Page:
The Secrets of Brooklyn Bridge

“He’s handsome,” says my friend Elaine, looking at the photograph I’ve slipped from my wallet. Not much bigger than a postage stamp, the portrait rests in the palm of my hand as we sit on a bench by the swift tidal strait that is New York’s East River.

On the opposite shore, glassy-bright under a pale, shining winter sky, are the towers of Manhattan’s skyline; a stolid orange ferry sets out for Staten Island, and out in the bay Liberty lifts her torch in spite of all. We warm ourselves with coffee from the deli just off Cranberry Street, behind us in the Heights, and look back through time into the clear grey gaze that meets ours.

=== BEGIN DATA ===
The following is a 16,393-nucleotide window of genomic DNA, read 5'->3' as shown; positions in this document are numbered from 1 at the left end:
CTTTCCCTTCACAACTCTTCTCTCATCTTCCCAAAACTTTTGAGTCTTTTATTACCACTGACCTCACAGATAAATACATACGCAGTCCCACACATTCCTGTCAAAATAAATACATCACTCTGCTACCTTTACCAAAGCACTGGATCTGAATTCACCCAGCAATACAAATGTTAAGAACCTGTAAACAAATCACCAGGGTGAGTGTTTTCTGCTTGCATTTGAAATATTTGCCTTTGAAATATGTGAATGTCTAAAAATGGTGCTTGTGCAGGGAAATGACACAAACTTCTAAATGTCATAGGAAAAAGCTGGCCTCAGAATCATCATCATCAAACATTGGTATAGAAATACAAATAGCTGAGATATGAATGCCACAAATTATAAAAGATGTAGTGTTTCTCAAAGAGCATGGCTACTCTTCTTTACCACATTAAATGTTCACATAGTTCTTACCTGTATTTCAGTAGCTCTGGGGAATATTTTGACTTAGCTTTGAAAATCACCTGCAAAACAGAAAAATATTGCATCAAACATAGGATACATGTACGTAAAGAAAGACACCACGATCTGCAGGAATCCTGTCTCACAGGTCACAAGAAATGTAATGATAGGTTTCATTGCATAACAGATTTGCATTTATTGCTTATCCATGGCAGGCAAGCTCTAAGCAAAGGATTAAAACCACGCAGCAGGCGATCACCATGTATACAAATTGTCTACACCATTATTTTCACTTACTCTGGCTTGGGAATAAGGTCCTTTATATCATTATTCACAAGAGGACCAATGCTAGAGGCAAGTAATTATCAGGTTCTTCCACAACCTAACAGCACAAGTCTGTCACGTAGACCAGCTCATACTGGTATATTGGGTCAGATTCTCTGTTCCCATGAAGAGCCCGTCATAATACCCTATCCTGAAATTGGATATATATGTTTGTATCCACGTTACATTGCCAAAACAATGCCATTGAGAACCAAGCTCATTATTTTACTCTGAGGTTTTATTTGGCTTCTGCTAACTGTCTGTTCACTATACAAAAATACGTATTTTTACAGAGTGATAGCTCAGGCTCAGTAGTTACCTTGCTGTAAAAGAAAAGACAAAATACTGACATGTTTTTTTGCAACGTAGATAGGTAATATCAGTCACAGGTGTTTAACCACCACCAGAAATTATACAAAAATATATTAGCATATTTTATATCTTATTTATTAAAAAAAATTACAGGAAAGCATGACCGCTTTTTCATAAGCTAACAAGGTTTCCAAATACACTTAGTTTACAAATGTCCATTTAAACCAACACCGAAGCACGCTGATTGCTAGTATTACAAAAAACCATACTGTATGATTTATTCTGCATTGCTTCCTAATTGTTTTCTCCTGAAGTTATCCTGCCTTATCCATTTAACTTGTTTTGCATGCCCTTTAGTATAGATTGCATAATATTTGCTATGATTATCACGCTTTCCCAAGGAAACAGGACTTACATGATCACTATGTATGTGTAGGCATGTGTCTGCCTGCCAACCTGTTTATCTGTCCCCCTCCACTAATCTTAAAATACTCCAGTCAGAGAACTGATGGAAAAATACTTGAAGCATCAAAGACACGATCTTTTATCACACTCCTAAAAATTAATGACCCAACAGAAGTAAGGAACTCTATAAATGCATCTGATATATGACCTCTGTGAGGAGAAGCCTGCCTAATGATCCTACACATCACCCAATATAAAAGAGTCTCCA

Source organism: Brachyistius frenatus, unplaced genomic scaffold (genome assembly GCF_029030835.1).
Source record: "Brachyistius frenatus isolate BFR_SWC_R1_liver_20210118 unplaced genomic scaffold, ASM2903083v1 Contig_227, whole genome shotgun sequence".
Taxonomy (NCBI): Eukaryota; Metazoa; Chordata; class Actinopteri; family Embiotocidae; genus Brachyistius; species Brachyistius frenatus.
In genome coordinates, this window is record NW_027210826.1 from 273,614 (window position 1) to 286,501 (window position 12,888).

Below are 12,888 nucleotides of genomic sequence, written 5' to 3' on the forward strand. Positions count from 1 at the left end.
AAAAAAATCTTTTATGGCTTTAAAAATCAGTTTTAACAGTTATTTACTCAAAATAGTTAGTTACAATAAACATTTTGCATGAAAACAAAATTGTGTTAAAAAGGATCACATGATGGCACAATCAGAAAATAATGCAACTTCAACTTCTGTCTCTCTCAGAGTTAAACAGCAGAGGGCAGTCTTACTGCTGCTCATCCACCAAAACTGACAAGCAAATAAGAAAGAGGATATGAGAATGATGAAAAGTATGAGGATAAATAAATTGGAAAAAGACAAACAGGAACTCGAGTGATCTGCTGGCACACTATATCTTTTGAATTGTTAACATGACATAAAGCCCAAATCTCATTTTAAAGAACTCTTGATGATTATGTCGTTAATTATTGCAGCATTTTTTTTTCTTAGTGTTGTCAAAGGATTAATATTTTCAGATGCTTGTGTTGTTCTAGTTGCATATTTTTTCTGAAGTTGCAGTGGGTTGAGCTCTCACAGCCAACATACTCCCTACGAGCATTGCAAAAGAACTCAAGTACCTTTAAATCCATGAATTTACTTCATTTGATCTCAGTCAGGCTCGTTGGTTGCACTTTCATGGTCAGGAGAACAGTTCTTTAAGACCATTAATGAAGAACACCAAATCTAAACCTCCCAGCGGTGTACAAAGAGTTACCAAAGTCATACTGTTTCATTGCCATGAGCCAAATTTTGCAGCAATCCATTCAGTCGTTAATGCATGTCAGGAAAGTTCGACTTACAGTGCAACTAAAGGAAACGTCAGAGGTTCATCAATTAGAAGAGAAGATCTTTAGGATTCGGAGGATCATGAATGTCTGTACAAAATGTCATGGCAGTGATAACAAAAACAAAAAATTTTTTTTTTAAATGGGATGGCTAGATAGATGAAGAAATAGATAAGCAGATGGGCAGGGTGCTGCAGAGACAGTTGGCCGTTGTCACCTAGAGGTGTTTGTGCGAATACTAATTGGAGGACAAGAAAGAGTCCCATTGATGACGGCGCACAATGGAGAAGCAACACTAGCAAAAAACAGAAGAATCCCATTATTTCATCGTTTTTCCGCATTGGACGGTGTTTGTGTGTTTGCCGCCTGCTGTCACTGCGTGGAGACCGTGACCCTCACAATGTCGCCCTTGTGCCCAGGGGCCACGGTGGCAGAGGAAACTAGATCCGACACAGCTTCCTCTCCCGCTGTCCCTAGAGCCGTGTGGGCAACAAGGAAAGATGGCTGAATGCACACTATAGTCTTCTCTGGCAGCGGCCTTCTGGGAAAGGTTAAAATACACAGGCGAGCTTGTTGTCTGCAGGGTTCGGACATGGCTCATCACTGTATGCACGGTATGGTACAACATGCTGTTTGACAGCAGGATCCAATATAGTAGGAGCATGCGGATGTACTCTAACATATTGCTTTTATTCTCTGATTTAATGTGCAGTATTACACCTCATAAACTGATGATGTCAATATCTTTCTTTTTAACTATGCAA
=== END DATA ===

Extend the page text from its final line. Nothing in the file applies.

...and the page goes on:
The photograph is of a young man with a firm jaw and a well-shaped brow; his coat is buttoned to the neck and he wears a crushed, peaked cap set with the emblem of Abraham Lincoln’s Union Army. There is, in his look, both caution and resolve. He would need both. The picture was taken in 1861 when its subject was 24 years old. During the American Civil War he would rise from private to lieutenant-colonel; he would fight at Gettysburg, Bull Run, Chancellorsville and Antietam. His name was Washington Augustus Roebling, and when he was done with the war he would give 14 years of his life to building the Brooklyn Bridge. “Let’s walk,” I say to Elaine…